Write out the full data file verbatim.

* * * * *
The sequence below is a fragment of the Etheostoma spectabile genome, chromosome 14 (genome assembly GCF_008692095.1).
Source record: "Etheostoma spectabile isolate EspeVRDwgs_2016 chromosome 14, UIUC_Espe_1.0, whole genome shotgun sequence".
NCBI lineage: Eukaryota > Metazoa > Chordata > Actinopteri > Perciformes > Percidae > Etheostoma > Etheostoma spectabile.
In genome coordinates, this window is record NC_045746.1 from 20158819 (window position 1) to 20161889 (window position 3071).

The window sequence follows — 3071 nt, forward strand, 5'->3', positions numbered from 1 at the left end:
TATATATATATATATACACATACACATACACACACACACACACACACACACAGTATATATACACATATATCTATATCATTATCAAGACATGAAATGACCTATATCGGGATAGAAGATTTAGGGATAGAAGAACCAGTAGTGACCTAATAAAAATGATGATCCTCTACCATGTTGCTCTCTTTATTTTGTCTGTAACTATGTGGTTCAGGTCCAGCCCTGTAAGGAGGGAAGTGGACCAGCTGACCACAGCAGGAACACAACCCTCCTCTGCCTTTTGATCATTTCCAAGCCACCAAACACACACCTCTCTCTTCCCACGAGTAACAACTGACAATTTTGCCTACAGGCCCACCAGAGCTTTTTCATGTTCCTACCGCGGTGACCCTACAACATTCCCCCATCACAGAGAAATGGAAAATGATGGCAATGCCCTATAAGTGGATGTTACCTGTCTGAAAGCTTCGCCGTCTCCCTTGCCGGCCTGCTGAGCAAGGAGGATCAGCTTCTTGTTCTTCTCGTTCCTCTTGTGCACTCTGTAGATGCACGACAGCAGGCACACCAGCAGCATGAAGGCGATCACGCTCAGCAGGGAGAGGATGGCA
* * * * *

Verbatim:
The sequence below is a fragment of the Etheostoma spectabile genome, chromosome 14 (genome assembly GCF_008692095.1).
Source record: "Etheostoma spectabile isolate EspeVRDwgs_2016 chromosome 14, UIUC_Espe_1.0, whole genome shotgun sequence".
NCBI lineage: Eukaryota > Metazoa > Chordata > Actinopteri > Perciformes > Percidae > Etheostoma > Etheostoma spectabile.
In genome coordinates, this window is record NC_045746.1 from 20158819 (window position 1) to 20161889 (window position 3071).

The window sequence follows — 3071 nt, forward strand, 5'->3', positions numbered from 1 at the left end:
TATATATATATATATACACATACACATACACACACACACACACACACACACAGTATATATACACATATATCTATATCATTATCAAGACATGAAATGACCTATATCGGGATAGAAGATTTAGGGATAGAAGAACCAGTAGTGACCTAATAAAAATGATGATCCTCTACCATGTTGCTCTCTTTATTTTGTCTGTAACTATGTGGTTCAGGTCCAGCCCTGTAAGGAGGGAAGTGGACCAGCTGACCACAGCAGGAACACAACCCTCCTCTGCCTTTTGATCATTTCCAAGCCACCAAACACACACCTCTCTCTTCCCACGAGTAACAACTGACAATTTTGCCTACAGGCCCACCAGAGCTTTTTCATGTTCCTACCGCGGTGACCCTACAACATTCCCCCATCACAGAGAAATGGAAAATGATGGCAATGCCCTATAAGTGGATGTTACCTGTCTGAAAGCTTCGCCGTCTCCCTTGCCGGCCTGCTGAGCAAGGAGGATCAGCTTCTTGTTCTTCTCGTTCCTCTTGTGCACTCTGTAGATGCACGACAGCAGGCACACCAGCAGCATGAAGGCGATCACGCTCAGCAGGGAGAGGATGGCA